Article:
Axion estin (Greek: Άξιον εστίν, Slavonic: Достóйно éсть, Dostóino yesť), or It is Truly Meet, is a theotokion (sticheron composed in honor of the Theotokos), which is chanted in the Divine Services of the Eastern Orthodox and Eastern Catholic Churches.
One translation of the hymn goes as follows:
It is truly right to bless thee, O Theotokos,
ever blessed, and most pure, and the Mother of our God.
True Theotokos (God-birther), we magnify thee.
The second half of the hymn, beginning with the words, "More honorable than the heruvim..." is the older part of the hymn, and is an Irmos attributed to St. Cosmas the Hymnographer († 773). The introduction, "It is truly meet..." was, according to tradition, revealed by the Archangel Gabriel to a monk on Mount Athos.
The hymn is chanted at Matins, Compline, and other services; but its most important occurrence is at the Divine Liturgy, where it is chanted at the conclusion of the Anaphora. The second half of the hymn, "More honorable…" is frequently chanted before the dismissal which concludes services.
Often, the chanting of this hymn is followed by either a metania or a prostration.
Icon and legend
Axion Estin is also the name given to the icon of the Theotokos (Mother of God) before which, according to tradition, the hymn was revealed. It stands in the high place of the altar (sanctuary) of the katholikon (main church) of Karyes on Mount Athos.
According to tradition, an Elder and his disciple lived in a cell on Mount Athos. One Saturday night the Elder left to attend the All-Night Vigil in Karyes. He told his disciple to chant the service alone. That evening an unknown monk who called himself Gabriel, came to the cell, and they began the Vigil together. During the Ninth Ode of the Canon, when they began to sing the Magnificat, the disciple sang the original hymn "More honorable than the Cherubim…" and afterwards the visiting monk chanted it again, but with "It is truly meet…" preceding the original Irmos. As he sang, the icon began to radiate with Uncreated Light. When the disciple asked the visiting monk to write the words of the new hymn down, he took a roof tile and wrote on it with his finger, as though the tile were made of wax. The disciple knew then that this was no ordinary monk, but the Archangel Gabriel. At that moment the Archangel disappeared, but the icon of the Mother of God continued to radiate light for some time afterward.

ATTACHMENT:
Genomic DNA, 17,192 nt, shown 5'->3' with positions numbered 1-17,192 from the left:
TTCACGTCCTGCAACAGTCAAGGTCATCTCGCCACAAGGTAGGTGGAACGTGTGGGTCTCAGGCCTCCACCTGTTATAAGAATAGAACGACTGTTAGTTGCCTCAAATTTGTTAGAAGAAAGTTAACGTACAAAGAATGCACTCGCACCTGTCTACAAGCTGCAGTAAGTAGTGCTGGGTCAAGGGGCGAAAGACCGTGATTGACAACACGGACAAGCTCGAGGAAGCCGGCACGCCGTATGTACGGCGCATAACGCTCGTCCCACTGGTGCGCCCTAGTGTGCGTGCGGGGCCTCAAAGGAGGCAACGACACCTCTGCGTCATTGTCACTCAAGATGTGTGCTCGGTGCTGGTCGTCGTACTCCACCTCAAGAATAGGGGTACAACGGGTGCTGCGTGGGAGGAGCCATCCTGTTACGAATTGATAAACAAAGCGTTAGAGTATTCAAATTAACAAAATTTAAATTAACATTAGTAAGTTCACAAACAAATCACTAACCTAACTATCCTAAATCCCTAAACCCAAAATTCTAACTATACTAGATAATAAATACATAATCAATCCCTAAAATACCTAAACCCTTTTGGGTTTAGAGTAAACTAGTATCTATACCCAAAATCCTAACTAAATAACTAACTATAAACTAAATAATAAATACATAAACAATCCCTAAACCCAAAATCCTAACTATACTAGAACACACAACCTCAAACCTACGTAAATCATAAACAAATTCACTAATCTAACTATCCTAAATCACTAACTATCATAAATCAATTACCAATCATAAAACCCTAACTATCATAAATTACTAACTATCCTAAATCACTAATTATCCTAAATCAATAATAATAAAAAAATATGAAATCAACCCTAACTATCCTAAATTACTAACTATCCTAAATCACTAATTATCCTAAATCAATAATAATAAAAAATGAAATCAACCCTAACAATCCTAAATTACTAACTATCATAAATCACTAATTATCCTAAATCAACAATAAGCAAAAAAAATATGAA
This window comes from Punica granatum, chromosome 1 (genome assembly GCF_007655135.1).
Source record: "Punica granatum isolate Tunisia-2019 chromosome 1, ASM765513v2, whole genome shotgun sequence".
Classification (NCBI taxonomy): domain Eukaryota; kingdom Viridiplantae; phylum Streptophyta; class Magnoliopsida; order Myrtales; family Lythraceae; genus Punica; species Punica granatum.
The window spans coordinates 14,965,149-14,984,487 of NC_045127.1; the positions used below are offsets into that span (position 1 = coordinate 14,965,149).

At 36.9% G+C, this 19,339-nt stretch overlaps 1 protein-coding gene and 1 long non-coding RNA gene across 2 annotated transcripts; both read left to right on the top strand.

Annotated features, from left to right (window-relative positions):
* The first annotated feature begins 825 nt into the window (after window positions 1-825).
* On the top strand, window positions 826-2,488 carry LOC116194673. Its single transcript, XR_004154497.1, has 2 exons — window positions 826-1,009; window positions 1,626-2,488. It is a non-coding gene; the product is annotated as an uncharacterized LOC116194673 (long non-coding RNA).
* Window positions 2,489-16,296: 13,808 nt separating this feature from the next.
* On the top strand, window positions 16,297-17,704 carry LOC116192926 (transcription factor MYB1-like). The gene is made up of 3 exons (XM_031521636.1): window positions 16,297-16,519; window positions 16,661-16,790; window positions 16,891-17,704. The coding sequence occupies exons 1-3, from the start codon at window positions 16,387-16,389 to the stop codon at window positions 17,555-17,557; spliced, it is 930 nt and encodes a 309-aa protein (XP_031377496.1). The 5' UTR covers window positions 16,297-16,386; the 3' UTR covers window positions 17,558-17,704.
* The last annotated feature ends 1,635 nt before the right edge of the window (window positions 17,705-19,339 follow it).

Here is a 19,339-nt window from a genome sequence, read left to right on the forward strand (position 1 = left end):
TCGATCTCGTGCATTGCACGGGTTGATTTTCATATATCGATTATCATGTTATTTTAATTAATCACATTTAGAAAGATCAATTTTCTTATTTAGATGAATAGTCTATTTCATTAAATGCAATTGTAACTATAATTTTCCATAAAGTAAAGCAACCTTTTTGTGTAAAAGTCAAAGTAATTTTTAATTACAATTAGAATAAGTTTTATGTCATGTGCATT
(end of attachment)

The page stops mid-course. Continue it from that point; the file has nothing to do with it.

The Eleousa ("merciful") Icon of the Mother of God, before which the hymn "It Is Truly Meet" was first chanted, was transferred to the katholikon (main church) at Karyes, known as the Protaton. The tile, with the hymn written on it, was taken to Constantinople when St. Nicholas II Chrysoberges was Patriarch (984-996). The hymn became integrated in the Eastern Orthodox worship books and since then it plays an important role in everyday worship, being chanted in the Divine Liturgy of St. John Chrysostom and recited at the Compline.
Hymns in place of Axion Estin
During the Divine Liturgy, Axion Estin is sometimes replaced by another hymn to the Theotokos. These hymns are referred to in the service books as "in place of Axion Estin" (Slavonic: Задостойнникъ, Zadostoinnik), or by the term "eis to Exairetos", meaning "at the Especially (petition)," from the petition that precedes them calling "especially" for the intercessions of the Theotokos.
At the Liturgy of St. Basil, it is replaced by the hymn:
All of Creation rejoices in thee, O full of grace:
the angels in heaven and the race of men,
O sanctified temple and noetic paradise,
the glory of virgins, of whom God was incarnate
and became a child, our God before the ages.
He made thy body into a throne,
and thy womb more spacious than the heavens.
All of creation rejoices in thee, O full of grace:
Glory be to thee.
- The Revelation of Axion Estin
- It is Truly Meet the Synaxarion of the feast (note: the icon depicted here is not "Axion Estin")
- Miraculous Icon of Axion Esti
|This page uses content from the English Wikipedia. The original article was at Axion Estin. The list of authors can be seen in the page history.|